When I saw the thread title, I immediately had thoughts involving wolves and chickens. Hmmm.

Back to the topic in hand, then…

I wish I could say I were an A2 Physics student, but I’m not, I was conned out of it at the last moment. Chemistry and Biology, here. I’m another person who likes the idea of bringing in relativity and black holes (they go together, right?)

And please don’t, don’t, don’t do anything involving electricity. It’s in the GCSE syllabus, it’s in the AS, it’s probably in the A2, and everyone gets so sick of it they try anything to get out of it including re-submitting GCSE coursework for A-level.

I like quasars. Quasars are cool.

I second the notion of teaching about black holes! As a nonphysicist, I think they are way cool. Even if it’s impossible to actually HEAR a giant sucking sound… :wink:

All kidding aside, I bet a large proportion of the kids will be sci-fi fans, so any subjects you can tie to sc-fi themes will likely make a hit. For example – what’s a phaser? Well, what do you think it might be? What basic principles of physics might underlie it? And same questions for a photon torpedo? How about wormholes? Novas and supernovas are really cool, too – and ther are some great online images you can share with them. I assume you know about the APOD site?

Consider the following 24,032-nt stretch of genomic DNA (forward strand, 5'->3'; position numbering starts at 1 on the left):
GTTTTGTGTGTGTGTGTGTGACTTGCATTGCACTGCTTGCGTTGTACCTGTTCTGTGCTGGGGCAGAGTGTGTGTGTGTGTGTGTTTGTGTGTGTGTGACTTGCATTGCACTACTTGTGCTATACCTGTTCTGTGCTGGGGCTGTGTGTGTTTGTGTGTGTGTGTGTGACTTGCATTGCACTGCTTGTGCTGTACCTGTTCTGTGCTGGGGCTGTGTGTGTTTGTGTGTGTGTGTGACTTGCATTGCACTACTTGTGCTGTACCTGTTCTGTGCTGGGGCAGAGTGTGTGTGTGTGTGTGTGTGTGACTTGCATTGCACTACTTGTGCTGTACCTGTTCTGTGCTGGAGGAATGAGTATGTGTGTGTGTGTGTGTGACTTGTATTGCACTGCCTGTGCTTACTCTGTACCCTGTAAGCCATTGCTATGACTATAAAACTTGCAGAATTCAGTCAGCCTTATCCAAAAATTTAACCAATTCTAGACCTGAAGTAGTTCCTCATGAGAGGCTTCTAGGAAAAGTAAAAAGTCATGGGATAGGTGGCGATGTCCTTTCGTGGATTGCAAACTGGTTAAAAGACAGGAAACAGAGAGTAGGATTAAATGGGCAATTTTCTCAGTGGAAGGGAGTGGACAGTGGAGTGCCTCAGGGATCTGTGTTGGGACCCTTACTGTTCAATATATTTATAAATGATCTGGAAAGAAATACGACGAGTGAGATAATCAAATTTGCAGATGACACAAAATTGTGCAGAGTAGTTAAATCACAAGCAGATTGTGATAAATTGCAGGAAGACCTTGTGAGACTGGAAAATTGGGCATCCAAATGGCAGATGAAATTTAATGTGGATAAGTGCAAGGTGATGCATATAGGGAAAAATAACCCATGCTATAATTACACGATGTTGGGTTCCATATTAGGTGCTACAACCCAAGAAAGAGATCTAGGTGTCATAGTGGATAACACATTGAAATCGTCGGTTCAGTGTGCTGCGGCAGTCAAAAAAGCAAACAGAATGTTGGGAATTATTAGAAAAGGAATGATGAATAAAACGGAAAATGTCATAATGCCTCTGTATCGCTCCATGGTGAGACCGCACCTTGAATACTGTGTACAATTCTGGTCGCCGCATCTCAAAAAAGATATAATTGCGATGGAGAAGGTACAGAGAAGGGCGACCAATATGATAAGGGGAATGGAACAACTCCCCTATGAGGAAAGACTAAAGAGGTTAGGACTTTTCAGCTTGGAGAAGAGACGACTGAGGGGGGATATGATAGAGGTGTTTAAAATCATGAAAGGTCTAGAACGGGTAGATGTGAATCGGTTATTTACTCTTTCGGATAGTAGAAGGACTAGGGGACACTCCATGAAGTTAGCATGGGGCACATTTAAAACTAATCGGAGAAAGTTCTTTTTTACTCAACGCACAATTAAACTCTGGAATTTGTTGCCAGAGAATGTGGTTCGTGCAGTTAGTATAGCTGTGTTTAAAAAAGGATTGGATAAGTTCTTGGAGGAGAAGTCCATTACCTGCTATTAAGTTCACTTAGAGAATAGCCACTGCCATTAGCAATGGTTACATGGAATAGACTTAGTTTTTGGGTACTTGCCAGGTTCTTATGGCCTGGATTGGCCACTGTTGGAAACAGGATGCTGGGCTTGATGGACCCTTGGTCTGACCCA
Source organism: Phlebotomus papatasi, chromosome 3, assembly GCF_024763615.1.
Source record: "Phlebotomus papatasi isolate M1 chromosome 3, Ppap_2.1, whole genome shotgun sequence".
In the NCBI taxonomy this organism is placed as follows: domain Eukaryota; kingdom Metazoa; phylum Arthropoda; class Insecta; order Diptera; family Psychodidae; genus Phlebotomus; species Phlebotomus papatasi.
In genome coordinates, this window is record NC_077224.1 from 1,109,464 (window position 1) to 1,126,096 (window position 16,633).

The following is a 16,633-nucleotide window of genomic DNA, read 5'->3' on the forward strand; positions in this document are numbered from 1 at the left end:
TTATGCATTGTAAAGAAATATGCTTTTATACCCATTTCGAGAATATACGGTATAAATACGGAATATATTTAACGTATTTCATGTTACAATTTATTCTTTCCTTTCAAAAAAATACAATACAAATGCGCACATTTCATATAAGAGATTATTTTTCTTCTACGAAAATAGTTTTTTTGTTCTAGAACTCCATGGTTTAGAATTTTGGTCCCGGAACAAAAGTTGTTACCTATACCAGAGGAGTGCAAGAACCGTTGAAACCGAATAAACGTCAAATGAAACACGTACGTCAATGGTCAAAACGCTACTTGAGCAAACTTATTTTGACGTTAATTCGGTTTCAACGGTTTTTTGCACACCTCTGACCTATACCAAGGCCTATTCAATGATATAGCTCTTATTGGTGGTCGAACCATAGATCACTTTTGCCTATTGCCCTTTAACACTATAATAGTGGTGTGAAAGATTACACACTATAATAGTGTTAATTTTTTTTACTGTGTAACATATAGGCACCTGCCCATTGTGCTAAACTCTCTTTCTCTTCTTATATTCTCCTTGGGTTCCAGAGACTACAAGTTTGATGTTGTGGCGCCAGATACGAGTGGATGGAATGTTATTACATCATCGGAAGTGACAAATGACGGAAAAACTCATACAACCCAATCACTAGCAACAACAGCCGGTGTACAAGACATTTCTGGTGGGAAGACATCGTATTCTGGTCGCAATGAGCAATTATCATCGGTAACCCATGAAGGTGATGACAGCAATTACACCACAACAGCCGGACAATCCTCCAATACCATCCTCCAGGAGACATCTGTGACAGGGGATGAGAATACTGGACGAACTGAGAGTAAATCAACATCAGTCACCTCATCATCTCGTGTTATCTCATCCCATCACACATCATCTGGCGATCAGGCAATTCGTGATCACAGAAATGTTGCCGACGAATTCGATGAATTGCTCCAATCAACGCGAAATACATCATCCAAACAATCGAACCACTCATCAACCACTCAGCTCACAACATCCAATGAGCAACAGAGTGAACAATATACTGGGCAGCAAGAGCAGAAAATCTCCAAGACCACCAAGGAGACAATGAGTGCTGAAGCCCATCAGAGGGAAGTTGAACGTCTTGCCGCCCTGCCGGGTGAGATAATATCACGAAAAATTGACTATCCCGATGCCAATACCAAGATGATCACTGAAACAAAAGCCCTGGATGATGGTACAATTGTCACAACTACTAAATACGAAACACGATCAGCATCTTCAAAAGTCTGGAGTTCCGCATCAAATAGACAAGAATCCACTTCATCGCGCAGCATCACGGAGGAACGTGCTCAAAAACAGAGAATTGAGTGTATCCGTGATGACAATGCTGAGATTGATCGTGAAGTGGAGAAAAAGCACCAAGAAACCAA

I know next to nothing about physics, but I can sympathize about the guest lecturing. In a few weeks I’m going to a small university not far from here to lecture for a week in my current field, which is on-line journalism.

I’m a little worried because I don’t have a journalism degree, but I am terrified because I’ve never taken one single journalism course in my life. I totally backed into this job, and I’ve got a few years of real-world experience, but I have no idea, for example, which of our practices are industry standard and which are specific to our office.

My plan: Talk loud and fast, and if they ask a question I can’t answer, admit nothing and try to make them feel stupid for asking. Drink a lot of stong coffee beforehand to get my sneering self-confidence up to near-superhuman levels. Wear my best suit (OK, my only suit) so they’ll think I’m rich and important, as opposed to some grunt who spends forty hours a week alone in an office wearing a t-shirt and jeans.

If that doesn’t work, I’ll have to take desperate measures, like actually preparing some lecture materials ahead of time or something.